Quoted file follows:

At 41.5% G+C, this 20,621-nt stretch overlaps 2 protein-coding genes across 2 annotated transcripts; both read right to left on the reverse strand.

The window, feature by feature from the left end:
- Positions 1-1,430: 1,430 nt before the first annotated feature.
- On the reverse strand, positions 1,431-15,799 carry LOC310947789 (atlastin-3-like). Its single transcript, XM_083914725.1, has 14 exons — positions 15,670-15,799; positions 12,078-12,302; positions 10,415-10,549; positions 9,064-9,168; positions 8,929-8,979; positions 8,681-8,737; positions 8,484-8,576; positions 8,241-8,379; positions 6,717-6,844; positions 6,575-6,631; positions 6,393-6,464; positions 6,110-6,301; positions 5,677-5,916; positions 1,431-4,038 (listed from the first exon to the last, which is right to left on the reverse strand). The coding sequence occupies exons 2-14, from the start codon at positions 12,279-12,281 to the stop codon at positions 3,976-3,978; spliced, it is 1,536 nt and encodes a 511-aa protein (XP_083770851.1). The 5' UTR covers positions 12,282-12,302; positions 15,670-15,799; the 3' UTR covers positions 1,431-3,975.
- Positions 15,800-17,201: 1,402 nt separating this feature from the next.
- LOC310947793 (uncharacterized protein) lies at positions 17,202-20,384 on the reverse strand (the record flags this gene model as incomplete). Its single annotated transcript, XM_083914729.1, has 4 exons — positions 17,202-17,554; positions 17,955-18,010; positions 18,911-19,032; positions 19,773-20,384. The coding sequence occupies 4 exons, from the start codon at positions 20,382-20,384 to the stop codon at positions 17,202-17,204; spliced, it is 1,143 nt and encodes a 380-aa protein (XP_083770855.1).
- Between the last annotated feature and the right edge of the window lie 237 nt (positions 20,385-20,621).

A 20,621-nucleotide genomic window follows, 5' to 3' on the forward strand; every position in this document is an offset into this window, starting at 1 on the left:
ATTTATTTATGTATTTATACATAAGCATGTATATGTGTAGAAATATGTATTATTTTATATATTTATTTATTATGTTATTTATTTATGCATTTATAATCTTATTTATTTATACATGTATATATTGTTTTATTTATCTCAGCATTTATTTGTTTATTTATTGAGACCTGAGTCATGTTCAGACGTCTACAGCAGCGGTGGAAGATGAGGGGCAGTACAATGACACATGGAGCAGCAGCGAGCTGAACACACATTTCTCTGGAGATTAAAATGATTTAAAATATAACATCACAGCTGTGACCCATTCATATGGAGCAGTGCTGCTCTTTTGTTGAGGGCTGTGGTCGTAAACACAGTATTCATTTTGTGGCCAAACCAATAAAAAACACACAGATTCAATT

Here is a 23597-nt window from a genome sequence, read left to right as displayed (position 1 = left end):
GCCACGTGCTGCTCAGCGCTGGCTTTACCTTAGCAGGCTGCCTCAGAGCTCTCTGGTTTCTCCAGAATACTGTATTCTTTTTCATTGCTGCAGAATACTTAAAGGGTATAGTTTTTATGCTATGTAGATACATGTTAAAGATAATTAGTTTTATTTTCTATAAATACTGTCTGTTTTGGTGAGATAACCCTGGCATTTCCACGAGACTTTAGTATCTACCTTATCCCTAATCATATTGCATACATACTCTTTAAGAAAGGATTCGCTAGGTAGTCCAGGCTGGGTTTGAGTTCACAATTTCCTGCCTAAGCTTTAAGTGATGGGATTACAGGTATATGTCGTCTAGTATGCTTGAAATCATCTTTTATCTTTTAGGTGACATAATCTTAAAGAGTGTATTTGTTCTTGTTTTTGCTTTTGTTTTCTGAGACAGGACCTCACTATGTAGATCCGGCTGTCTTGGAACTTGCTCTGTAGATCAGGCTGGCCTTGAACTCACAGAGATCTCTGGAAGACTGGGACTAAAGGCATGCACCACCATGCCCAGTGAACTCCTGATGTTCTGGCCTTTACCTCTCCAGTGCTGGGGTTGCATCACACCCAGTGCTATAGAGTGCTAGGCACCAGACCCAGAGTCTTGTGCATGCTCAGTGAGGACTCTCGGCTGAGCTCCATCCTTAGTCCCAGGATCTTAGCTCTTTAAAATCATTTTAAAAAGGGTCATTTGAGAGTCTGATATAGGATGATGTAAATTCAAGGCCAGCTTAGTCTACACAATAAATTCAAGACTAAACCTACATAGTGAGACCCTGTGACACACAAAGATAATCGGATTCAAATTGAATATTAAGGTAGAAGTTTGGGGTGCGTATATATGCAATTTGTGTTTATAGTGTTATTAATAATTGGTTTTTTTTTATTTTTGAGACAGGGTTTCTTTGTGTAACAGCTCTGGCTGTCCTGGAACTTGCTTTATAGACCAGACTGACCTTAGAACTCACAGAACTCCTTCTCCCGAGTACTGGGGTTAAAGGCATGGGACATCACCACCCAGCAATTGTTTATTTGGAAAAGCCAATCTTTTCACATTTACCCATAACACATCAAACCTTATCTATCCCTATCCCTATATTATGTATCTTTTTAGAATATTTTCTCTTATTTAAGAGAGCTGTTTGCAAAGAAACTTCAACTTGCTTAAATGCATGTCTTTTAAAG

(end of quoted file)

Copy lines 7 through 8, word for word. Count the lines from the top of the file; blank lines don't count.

- Between the last annotated feature and the right edge of the window lie 237 nt (positions 20,385-20,621).

A 20,621-nucleotide genomic window follows, 5' to 3' on the forward strand; every position in this document is an offset into this window, starting at 1 on the left: